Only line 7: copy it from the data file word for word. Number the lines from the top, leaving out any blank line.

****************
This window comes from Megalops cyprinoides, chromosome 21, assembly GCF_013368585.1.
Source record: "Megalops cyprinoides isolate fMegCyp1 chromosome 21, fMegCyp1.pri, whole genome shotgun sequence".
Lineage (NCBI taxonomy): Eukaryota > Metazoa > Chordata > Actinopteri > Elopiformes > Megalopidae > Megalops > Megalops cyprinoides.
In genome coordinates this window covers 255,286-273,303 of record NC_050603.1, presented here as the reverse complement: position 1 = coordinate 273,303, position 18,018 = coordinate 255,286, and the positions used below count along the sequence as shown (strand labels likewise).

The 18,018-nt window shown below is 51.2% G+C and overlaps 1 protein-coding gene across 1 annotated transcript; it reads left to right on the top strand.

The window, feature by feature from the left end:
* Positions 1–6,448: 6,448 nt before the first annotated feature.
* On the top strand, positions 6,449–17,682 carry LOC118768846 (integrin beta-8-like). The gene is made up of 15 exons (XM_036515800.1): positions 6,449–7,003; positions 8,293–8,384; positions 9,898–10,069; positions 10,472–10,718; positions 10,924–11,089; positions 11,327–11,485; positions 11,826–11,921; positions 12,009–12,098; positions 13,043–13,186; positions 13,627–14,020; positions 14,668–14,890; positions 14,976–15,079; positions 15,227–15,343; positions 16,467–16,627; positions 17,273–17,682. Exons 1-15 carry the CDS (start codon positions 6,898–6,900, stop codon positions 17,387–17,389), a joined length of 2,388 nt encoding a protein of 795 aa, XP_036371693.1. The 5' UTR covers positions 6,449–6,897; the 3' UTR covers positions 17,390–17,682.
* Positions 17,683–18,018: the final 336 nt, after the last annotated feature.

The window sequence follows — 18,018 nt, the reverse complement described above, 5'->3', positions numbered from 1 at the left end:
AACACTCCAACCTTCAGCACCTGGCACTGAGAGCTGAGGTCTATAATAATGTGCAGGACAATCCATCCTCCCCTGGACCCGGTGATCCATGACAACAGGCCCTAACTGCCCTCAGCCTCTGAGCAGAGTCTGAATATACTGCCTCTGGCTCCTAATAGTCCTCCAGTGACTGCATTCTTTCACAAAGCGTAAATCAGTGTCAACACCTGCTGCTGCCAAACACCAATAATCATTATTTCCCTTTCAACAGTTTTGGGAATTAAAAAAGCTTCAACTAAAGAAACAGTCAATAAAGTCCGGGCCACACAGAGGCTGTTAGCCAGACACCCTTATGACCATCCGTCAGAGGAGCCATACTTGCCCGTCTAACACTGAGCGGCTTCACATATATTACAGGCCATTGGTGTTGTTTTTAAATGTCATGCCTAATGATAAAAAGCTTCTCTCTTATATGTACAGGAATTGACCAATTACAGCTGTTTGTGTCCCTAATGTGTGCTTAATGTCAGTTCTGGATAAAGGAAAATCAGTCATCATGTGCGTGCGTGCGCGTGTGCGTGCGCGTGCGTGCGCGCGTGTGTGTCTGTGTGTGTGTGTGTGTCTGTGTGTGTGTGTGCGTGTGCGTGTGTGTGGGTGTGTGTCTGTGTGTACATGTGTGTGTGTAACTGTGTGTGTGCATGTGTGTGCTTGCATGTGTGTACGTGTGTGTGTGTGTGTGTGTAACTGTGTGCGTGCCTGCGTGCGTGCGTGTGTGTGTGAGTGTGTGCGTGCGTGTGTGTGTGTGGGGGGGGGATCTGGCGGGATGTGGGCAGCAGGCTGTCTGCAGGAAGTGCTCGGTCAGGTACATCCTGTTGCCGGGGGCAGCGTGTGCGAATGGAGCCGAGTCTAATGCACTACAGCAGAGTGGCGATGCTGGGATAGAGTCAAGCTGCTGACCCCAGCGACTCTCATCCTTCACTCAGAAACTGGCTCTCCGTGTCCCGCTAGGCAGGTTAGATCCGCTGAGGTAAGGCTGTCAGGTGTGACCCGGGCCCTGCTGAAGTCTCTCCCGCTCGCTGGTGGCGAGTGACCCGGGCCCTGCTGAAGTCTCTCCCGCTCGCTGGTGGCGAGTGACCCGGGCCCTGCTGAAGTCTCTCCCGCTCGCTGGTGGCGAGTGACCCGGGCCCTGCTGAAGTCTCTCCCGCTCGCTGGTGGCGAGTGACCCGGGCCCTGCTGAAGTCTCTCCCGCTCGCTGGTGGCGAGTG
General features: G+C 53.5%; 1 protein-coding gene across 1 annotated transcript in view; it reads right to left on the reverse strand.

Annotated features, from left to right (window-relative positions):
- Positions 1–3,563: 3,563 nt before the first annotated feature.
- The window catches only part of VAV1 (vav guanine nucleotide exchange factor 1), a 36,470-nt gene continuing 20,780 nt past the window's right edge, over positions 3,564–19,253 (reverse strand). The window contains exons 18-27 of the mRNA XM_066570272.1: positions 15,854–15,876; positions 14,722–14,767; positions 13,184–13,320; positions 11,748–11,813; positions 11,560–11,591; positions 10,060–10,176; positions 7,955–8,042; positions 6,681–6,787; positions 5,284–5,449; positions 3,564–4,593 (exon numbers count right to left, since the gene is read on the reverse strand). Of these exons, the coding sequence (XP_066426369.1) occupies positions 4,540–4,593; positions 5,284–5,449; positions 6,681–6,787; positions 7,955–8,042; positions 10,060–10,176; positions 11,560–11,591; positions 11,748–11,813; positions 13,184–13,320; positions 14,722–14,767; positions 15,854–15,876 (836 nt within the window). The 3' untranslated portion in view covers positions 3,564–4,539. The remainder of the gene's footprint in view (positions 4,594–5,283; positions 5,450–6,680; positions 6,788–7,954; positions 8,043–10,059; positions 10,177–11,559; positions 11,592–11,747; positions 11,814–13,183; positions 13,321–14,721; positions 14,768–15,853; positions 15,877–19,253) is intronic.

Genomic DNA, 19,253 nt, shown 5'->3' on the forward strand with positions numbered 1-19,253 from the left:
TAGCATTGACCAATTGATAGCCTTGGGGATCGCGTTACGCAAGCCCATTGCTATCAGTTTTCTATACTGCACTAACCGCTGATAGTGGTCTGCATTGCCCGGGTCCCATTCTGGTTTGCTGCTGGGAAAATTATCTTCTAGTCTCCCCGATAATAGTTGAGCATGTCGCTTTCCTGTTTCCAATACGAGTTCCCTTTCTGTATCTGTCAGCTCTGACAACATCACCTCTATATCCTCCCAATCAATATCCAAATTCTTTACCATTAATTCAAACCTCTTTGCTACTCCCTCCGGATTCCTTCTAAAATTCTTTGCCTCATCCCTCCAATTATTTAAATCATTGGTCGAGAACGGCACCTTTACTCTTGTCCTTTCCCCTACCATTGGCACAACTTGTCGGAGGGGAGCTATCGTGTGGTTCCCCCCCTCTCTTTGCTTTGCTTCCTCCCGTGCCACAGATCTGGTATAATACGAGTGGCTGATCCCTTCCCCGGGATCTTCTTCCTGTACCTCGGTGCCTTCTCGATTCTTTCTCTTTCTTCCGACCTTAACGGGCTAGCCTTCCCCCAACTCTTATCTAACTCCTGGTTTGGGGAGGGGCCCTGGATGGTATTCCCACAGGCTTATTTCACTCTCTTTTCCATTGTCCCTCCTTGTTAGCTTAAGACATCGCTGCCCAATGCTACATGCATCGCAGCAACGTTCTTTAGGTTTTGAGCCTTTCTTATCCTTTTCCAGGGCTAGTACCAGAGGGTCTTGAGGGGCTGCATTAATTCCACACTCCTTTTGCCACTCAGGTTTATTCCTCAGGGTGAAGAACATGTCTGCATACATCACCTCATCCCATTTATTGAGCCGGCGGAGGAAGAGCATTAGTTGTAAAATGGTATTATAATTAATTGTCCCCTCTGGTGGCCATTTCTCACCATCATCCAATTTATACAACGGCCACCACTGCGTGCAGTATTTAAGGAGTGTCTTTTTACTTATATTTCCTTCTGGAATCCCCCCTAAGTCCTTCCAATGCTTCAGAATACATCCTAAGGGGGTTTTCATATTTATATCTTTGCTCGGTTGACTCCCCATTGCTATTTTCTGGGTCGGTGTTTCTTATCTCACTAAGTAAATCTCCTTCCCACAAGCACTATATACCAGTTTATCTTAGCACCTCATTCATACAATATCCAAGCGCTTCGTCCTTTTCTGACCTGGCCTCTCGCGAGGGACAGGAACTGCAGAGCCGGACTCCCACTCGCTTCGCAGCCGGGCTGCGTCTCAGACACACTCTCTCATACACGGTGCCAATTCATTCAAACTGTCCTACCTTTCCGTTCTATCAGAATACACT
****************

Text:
* Positions 1–6,448: 6,448 nt before the first annotated feature.